Optimisation of injection-related parameters by using the NLPQL algorithm for a marine medium-speed diesel engine

Hu, Nao and Yang, Jianguo and Zhou, Peilin (2017) Optimisation of injection-related parameters by using the NLPQL algorithm for a marine medium-speed diesel engine. International Journal of Engine Research. pp. 1-14. ISSN 1468-0874

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    Abstract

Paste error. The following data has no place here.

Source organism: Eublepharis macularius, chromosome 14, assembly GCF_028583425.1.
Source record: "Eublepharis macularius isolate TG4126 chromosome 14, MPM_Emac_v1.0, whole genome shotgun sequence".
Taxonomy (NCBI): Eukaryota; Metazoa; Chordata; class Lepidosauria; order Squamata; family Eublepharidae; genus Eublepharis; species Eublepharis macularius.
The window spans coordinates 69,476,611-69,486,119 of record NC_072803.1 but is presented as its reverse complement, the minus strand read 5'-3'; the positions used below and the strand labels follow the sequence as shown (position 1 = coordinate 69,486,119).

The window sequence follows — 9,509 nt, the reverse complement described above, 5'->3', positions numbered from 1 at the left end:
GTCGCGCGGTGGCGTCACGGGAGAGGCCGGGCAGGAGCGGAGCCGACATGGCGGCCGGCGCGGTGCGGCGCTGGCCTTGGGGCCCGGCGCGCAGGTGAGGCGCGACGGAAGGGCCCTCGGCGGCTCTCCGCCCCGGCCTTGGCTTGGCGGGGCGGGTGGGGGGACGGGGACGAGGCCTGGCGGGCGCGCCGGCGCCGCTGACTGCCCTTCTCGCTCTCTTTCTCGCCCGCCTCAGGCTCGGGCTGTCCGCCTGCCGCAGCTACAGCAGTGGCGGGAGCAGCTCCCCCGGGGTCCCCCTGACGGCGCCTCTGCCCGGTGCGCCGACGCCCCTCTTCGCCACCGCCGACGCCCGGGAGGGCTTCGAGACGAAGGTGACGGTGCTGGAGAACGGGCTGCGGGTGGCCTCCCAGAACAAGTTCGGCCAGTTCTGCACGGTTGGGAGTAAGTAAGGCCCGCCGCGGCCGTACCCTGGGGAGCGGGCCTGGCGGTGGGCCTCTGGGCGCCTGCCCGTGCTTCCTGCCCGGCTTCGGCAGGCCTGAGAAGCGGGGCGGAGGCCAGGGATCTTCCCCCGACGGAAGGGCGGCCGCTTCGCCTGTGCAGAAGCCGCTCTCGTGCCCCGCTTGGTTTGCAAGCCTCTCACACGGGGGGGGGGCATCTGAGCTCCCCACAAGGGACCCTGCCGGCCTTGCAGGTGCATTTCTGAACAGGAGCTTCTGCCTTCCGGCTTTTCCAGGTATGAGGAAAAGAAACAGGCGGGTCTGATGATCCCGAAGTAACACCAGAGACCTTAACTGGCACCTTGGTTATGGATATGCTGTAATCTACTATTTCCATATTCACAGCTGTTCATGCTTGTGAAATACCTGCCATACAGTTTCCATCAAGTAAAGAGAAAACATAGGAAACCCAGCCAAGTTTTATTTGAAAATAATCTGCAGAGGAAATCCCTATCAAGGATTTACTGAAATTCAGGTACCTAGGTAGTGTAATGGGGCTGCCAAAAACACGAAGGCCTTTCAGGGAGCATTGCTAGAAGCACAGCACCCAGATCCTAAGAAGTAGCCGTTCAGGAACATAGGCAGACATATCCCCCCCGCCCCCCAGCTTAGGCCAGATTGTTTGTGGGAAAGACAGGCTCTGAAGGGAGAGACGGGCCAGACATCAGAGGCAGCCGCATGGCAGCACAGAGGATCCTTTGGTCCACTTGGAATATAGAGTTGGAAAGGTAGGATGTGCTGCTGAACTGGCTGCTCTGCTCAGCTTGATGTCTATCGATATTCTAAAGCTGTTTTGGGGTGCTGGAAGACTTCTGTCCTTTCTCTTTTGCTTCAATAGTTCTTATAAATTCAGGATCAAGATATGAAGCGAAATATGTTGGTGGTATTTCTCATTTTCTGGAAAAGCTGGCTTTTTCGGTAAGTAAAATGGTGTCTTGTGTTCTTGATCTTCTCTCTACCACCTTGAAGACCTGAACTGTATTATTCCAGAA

The match of an injector with the combustion chamber was studied through computational fluid dynamics simulation under four different engine loads. Four design parameters including the start of injection, spray angle, injector protrusion length and swirl ratio were examined. The Latin hypercube together with a non-linear programming by quadratic Lagrangian algorithm were used in the optimisation. Comparisons were made in the engine loads in terms of the optimisation history, objectives, sub-objectives and design parameters. The commonalities of the design parameters of the optimums were summarised. Additionally, a detailed combustion process comparison was conducted on the same engine loads (100% and 25% engine loads) between the optimum and baseline designs, respectively. Finally, the effects of the design parameters on the objective were investigated by the response surface methodology. The results indicate that the non-linear programming by quadratic Lagrangian method is an effective algorithm to spot the optimums with the best trade-off between nitrogen oxides and soot emissions. The optimisation process presents better qualities at 100% and 75% engine loads than in the case of 50% and 25% engine loads. The design parameters of the optimum under each engine load have something in common, namely, that they all prefer late injection, low swirl, large injection angle and slightly smaller nozzle protrusion length. Besides, start of injection and swirl ratio have larger influence on the objective as opposed to the nozzle protrusion length and spray angle. The large start of injection together with the small swirl ratio can reduce the objective significantly and vice versa. A large nozzle protrusion length with a small spray angle contributes to the reduction of the objective and so does the combination of a small nozzle protrusion length with a large spray angle.